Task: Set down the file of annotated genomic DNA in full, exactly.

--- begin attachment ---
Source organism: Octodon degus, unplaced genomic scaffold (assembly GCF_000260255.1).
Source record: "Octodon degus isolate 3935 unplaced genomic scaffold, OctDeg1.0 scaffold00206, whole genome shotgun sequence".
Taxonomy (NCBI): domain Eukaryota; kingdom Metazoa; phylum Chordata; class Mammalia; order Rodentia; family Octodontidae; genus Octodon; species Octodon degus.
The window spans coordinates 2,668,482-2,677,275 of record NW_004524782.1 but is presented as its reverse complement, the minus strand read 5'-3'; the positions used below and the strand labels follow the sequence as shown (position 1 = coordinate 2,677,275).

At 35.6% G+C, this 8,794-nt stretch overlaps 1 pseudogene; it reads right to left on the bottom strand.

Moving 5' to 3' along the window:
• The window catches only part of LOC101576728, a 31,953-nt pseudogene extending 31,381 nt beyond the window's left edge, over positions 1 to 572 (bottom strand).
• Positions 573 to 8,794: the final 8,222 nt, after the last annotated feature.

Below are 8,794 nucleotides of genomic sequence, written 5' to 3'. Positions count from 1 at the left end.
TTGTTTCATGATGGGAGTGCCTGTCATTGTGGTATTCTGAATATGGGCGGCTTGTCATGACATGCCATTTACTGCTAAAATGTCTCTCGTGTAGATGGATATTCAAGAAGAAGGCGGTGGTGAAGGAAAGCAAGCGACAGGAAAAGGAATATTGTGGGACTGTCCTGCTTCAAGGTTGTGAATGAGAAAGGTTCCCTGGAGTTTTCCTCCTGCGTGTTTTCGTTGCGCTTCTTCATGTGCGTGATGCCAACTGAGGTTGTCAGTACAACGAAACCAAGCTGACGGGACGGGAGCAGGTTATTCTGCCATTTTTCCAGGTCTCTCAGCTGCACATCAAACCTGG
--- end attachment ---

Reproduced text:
Source organism: Octodon degus, unplaced genomic scaffold (assembly GCF_000260255.1).
Source record: "Octodon degus isolate 3935 unplaced genomic scaffold, OctDeg1.0 scaffold00206, whole genome shotgun sequence".
Taxonomy (NCBI): domain Eukaryota; kingdom Metazoa; phylum Chordata; class Mammalia; order Rodentia; family Octodontidae; genus Octodon; species Octodon degus.
The window spans coordinates 2,668,482-2,677,275 of record NW_004524782.1 but is presented as its reverse complement, the minus strand read 5'-3'; the positions used below and the strand labels follow the sequence as shown (position 1 = coordinate 2,677,275).

At 35.6% G+C, this 8,794-nt stretch overlaps 1 pseudogene; it reads right to left on the bottom strand.

Moving 5' to 3' along the window:
• The window catches only part of LOC101576728, a 31,953-nt pseudogene extending 31,381 nt beyond the window's left edge, over positions 1 to 572 (bottom strand).
• Positions 573 to 8,794: the final 8,222 nt, after the last annotated feature.

Below are 8,794 nucleotides of genomic sequence, written 5' to 3'. Positions count from 1 at the left end.
TTGTTTCATGATGGGAGTGCCTGTCATTGTGGTATTCTGAATATGGGCGGCTTGTCATGACATGCCATTTACTGCTAAAATGTCTCTCGTGTAGATGGATATTCAAGAAGAAGGCGGTGGTGAAGGAAAGCAAGCGACAGGAAAAGGAATATTGTGGGACTGTCCTGCTTCAAGGTTGTGAATGAGAAAGGTTCCCTGGAGTTTTCCTCCTGCGTGTTTTCGTTGCGCTTCTTCATGTGCGTGATGCCAACTGAGGTTGTCAGTACAACGAAACCAAGCTGACGGGACGGGAGCAGGTTATTCTGCCATTTTTCCAGGTCTCTCAGCTGCACATCAAACCTGG